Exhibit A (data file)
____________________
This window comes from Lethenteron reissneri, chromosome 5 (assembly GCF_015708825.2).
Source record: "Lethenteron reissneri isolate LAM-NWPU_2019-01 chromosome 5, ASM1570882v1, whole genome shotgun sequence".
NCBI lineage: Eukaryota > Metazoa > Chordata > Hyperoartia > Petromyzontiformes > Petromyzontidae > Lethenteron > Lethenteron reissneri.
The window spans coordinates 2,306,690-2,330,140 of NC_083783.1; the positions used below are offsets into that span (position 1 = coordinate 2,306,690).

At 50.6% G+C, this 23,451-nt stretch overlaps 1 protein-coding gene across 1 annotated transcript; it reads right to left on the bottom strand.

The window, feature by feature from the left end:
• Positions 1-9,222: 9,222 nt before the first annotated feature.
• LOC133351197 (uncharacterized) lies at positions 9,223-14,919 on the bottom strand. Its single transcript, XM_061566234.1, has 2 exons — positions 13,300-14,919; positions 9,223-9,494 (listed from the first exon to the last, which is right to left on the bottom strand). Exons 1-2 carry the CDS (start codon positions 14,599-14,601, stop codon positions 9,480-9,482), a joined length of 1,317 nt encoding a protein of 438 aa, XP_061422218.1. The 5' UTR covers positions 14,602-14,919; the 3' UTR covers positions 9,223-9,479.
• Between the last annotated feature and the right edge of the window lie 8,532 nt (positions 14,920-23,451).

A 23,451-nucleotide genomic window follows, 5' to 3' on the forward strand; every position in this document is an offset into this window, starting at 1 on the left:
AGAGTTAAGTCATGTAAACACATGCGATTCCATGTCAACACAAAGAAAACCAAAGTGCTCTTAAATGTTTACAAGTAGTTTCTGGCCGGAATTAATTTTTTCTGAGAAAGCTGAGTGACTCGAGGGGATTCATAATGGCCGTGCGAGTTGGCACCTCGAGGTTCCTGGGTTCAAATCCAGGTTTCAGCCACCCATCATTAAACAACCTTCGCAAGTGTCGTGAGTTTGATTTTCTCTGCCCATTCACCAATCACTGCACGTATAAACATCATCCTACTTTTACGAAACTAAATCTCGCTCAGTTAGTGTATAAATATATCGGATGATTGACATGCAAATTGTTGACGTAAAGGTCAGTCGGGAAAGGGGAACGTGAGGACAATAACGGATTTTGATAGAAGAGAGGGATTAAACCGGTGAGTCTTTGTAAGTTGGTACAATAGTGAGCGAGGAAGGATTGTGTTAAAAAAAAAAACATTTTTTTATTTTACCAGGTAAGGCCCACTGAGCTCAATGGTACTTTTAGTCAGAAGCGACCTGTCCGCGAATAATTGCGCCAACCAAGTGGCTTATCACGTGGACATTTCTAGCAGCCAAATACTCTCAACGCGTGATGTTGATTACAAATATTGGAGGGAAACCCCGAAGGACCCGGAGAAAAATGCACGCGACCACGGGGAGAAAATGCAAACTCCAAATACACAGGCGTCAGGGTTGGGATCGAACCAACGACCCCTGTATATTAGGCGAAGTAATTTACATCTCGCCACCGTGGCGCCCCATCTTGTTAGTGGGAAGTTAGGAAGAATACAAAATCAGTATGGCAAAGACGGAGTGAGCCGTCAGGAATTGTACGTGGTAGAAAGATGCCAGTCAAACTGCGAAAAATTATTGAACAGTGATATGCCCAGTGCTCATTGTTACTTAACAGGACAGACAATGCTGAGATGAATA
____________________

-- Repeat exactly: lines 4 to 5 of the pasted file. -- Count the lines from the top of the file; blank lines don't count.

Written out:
The window spans coordinates 2,306,690-2,330,140 of NC_083783.1; the positions used below are offsets into that span (position 1 = coordinate 2,306,690).

At 50.6% G+C, this 23,451-nt stretch overlaps 1 protein-coding gene across 1 annotated transcript; it reads right to left on the bottom strand.